Avondale, Arizona, ranks the highest for parks, with almost 10,000 square feet of park space per capita, followed by the Texan cities Waco and Georgetown.

The best golfing destinations are Houston, Texas, with 38, courses, followed by Orlando, Florida and Scottsdale, Arizona, with 37 and 36 courses, respectively.


Snowbirds make an important contribution in the economies of the communities where they spend their winters. A clearer image of how the COVID-19 pandemic affected the entire snowbird ecosystem will only be visible by mid-2021, but it will most likely show a drop from previous years in terms of economic impact.

What the Experts Say

Besides analyzing the data, we considered it would be helpful to ask reputable experts in the tourism and hospitality field, to find out more about snowbirding and its impact on American tourism and communities, and the ways in which the COVID-19 pandemic affects it. Here are their answers:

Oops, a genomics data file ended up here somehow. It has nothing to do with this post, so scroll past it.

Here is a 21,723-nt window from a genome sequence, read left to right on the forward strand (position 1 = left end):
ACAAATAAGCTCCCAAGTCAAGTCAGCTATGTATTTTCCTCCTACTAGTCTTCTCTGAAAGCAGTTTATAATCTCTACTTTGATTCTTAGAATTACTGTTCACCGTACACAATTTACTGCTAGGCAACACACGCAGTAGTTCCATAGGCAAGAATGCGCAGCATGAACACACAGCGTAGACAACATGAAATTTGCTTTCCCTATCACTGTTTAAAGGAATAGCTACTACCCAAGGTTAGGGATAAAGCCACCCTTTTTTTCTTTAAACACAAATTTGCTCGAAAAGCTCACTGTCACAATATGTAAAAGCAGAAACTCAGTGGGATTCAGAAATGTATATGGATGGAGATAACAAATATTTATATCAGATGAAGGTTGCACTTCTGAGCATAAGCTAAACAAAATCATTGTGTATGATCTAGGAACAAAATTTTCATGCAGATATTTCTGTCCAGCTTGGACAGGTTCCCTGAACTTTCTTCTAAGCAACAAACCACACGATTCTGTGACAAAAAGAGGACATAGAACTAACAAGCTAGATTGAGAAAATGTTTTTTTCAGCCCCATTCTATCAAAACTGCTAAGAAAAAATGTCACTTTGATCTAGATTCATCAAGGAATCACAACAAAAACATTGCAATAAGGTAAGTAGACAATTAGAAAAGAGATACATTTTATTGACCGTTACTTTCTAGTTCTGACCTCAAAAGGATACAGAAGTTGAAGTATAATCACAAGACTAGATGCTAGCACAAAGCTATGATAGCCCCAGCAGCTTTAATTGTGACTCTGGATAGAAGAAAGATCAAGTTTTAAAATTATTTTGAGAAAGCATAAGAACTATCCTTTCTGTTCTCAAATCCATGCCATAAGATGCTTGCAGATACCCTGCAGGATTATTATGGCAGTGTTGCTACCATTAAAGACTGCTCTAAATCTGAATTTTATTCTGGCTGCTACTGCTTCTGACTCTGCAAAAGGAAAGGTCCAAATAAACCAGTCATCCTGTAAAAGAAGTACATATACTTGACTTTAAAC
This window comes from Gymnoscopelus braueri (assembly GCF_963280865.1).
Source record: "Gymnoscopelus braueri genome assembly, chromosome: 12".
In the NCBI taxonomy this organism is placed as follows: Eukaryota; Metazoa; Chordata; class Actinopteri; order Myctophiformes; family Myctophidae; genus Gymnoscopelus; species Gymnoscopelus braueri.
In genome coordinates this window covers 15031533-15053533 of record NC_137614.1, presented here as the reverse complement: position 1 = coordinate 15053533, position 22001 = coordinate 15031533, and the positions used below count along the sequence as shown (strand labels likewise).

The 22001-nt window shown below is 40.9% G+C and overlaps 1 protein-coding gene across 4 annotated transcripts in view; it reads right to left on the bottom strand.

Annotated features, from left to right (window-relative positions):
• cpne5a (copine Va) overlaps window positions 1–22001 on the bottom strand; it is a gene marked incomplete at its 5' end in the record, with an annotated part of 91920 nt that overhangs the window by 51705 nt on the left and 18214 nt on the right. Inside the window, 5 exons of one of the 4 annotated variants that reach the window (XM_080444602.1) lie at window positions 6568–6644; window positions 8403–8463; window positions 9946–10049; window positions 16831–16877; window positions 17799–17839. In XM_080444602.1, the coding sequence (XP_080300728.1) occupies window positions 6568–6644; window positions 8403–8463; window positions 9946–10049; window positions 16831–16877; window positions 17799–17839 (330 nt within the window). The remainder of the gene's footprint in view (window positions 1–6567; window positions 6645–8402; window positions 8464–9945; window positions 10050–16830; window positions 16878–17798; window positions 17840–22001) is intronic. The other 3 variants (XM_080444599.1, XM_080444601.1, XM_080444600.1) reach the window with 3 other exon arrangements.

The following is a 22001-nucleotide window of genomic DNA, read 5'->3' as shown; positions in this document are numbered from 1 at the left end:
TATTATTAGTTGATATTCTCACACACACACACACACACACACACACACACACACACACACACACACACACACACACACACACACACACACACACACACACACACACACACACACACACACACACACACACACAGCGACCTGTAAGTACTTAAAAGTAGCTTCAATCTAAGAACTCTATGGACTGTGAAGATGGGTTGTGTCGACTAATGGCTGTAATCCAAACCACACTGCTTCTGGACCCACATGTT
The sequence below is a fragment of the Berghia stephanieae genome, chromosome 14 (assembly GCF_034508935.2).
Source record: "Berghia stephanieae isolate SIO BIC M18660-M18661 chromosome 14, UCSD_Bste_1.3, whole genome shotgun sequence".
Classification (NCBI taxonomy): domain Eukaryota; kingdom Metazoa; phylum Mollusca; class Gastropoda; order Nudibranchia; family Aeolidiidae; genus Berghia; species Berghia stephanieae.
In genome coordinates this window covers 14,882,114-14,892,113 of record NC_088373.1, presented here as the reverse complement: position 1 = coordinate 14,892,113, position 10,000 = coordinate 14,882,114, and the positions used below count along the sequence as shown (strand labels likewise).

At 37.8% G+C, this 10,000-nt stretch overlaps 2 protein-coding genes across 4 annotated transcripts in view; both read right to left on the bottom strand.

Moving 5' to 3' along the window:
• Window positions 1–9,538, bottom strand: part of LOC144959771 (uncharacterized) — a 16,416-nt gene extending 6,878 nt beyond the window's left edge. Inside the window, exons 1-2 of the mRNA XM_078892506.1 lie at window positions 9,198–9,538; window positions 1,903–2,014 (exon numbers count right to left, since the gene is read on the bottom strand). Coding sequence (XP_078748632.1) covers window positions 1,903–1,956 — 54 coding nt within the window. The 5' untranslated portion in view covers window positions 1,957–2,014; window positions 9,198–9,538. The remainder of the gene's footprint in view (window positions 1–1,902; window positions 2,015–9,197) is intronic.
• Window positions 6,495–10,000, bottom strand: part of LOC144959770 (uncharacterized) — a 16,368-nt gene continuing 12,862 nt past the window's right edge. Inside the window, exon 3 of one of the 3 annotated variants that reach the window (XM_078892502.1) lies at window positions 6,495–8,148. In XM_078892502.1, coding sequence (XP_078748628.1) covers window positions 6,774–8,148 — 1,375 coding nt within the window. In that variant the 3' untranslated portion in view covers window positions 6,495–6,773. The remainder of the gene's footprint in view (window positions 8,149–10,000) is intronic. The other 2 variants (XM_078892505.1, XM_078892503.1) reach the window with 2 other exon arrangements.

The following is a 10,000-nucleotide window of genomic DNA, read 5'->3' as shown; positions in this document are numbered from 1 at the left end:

Christine Vogt, Professor, School of Community Resources and Development, Watts College of Public Service and Community Solutions, Arizona State University

What types of socio-economic impact does this temporary migration pattern have not only on the destination cities, but also on those that are vacated for the winter?

The top impact is traffic. For some communities this traffic is welcomed and doesn’t cause issues for locals, but other communities are overwhelmed when snowbirds and any of their visitors stay or visit nearby destinations. An example is that Yuma Arizona is equipped to handle the increased traffic from snowbirds, whereas Sedona Arizona experiences traffic gridlock and it can walk an extra hour to get across town. Social impacts tend to be positive unless snowbirds are isolated in a community and do not mix with the local residents and businesses. Economic impacts are generally positive and welcome by urban and rural communities.